More than 300 people gathered at West Brattleboro’s Robb Family Farm on Sept. 30 for a memorial for its patriarch, Charles, who mourned the death of his friend and Ames Hill Road neighbor Stuart Thurber a month earlier.
Kevin O’Connor/
More than 300 people gathered at West Brattleboro’s Robb Family Farm on Sept. 30 for a memorial for its patriarch, Charles, who mourned the death of his friend and Ames Hill Road neighbor Stuart Thurber a month earlier.

For two farm families, an era ends

The deaths of lifelong friends Charles Robb and Stuart Thurber, patriarchs of neighboring farms in West Brattleboro, mark the beginning of yet another season of challenge and change

WEST BRATTLEBORO — Growing up at Lilac Ridge Farm, which her family began in 1937, Helen Thurber vowed she'd never wed anyone who worked in that grueling before-sunrise-to-after-sunset business.

"I thought, 'I can't live that kind of life,'" she recently recalled.

Then Helen met her brother Stuart's friend, Charles Robb, at his family's farm a mile up the road.

Fast-forward a few years. "As we headed down the aisle, my dad whispered to me, 'I didn't think you were ever going to marry a farmer,'" Helen said.

Exchanging rings in 1964, Helen Robb and her new husband went on to run the property his great-grandparents purchased in 1907. There they welcomed four children, seven grandchildren. and one great-grandchild when not toiling, tilling, or tending from morning until night.

Back at Helen's childhood home, a similar scene unfolded when her brother married a year after she did, then ushered in four children, nine grandchildren, and one great-grandchild amid the ups and downs of the Thurber family's own fields.

Saunter up West Brattleboro's Ames Hill Road and, at first glance, the landscape of red maples, white barns and blue skies remains unchanged.

But more than 300 people who gathered there on Sept. 30 for a memorial knew everything was different with the loss of Stuart Thurber, who died Aug. 27 at age 84, and Charles Robb, who died Sept. 23 at age 86.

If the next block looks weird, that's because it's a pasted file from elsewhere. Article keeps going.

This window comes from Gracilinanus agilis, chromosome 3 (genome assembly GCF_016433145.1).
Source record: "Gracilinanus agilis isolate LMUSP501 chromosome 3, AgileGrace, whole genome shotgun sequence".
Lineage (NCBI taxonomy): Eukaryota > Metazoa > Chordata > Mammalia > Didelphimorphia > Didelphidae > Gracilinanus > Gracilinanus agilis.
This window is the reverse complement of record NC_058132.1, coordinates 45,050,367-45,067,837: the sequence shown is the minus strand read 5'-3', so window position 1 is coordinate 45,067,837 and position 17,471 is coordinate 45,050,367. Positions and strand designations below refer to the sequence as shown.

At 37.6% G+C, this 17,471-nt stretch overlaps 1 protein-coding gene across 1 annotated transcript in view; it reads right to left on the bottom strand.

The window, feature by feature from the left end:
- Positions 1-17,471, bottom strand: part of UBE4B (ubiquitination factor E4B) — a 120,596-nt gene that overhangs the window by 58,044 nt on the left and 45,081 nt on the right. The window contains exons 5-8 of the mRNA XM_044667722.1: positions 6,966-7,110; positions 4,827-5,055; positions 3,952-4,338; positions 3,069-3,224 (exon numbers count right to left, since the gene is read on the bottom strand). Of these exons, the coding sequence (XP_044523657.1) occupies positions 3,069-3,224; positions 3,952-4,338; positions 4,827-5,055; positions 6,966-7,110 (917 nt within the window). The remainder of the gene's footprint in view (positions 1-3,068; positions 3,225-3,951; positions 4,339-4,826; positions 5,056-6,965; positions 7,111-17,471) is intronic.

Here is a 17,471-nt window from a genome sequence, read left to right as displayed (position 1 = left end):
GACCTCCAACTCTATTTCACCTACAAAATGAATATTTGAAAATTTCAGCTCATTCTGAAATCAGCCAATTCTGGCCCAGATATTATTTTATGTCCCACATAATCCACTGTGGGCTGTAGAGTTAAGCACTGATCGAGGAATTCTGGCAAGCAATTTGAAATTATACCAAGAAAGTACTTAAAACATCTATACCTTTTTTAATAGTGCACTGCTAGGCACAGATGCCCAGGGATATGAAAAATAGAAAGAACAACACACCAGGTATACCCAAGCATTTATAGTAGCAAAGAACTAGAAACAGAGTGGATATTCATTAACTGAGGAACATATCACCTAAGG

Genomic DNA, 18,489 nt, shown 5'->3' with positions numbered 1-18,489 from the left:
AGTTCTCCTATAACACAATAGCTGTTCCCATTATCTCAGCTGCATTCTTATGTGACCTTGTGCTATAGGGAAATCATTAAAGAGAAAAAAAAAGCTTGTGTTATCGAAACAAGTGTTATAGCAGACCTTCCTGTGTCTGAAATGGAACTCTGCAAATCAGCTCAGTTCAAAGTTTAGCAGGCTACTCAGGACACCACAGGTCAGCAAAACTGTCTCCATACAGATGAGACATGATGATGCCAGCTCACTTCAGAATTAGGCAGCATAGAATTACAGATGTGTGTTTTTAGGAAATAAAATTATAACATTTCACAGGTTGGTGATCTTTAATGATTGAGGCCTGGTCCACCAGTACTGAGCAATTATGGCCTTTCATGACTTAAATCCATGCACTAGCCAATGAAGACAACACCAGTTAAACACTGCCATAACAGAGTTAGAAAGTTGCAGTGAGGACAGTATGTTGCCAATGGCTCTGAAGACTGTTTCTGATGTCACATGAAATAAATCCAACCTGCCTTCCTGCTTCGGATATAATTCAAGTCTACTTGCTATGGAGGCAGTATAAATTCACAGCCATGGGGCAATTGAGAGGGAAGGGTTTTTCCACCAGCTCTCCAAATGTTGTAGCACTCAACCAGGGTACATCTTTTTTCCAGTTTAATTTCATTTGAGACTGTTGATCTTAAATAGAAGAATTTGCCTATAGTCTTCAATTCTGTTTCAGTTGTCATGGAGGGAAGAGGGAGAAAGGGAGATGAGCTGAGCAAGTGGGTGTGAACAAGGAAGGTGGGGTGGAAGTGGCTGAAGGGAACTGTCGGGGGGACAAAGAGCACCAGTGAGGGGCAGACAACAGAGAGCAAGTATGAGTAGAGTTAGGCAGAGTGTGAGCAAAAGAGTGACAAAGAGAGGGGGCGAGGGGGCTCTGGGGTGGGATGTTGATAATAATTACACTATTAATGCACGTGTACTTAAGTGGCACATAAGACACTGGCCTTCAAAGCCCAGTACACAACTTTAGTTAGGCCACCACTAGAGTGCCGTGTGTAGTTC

'A blow to agriculture'

"This is a blow to agriculture," said lifelong friend Paul Miller, the 86-year-old patriarch of his own family dairy in nearby Vernon.

Ames Hill Road, still paved with dirt, boasted three times as many farms when Robb and Thurber began their respective careers six decades ago.

Robb, who had seen his father deliver glass milk bottles in a Model T Ford, had high hopes when he moved to selling milk through a processor that favored plastic jugs.

But by 1983, drowning financially in a national dairy glut, he considered a buyout offer before acquiescing to his son's plea to pass on the farm.

Fifth-generation steward Charlie Jr. has survived a rough ride. He was chainsawing a tree just after Christmas 2004 when a flyaway branch shattered every bone in his face.

More painful still was selling the milk cows in 2011 in hopes of saving the 360-acre property by tapping its maple trees for syrup.

Change hasn't hit the Thurbers as hard, but they've nonetheless felt it.

After Stuart's son and daughter-in-law, Ross and Amanda, joined the 600-acre Lilac Ridge Farm a quarter-century ago, they switched its conventional dairy operation to organic while diversifying into such crops as vegetables and flowers.

The Robbs and Thurbers aren't the only ones branching out. Although the number of Vermont dairy outfits has plummeted almost 90% from 4,000 in the 1960s to about 500 today, the state reports nearly 7,000 farms are aiming to cultivate a 21st-century "working landscape," ranging from food and wood production to solar and wind energy.

Charles Robb was still alive when People magazine featured Brooke Shields - a celebrity he never met - recommending his family's maple syrup, spurring readers coast to coast to discover the farm's website.

Thurber, for his part, saw Lilac Ridge's summer introduction of the first certified organic soft-serve ice cream stand on the East Coast.

Sweeter still, he held his first great-grandchild shortly after.

Long fueled by what friends identify as grit and grace, both families are vowing to forge on.

Take Ross Thurber, who writes poetry when he isn't milking or haying. His recently published collection, Pioneer Species, includes a work titled "Making Spring."

§Little death, little death

§press my lips: this sprig,

§this bud from how began

§what we have left.

Ross read another poem, "Business Partners," at his father's service last month.

§after we have finished chores,

§Set up some fencing, mown a hayfield, changed

§A tire on the hay tedder, hauled a load of sugar wood

§And checked on the dry cows - "There is one due on the 15th" –

§The morning has spilled into Thursday and is threatening Friday

The Robbs appreciated the words so much that they asked Ross to repeat them at Charles's weekend memorial.

§I focus on the six cows that are waiting

§To be milked. He heads out to the other barn to feed

§The young stock. "We'll get there" he says "We'll get there."

§What I don't say but think is: Dad, we're already here.

This News item by Kevin O'Connor originally appeared in VtDigger and was republished in The Commons with permission.

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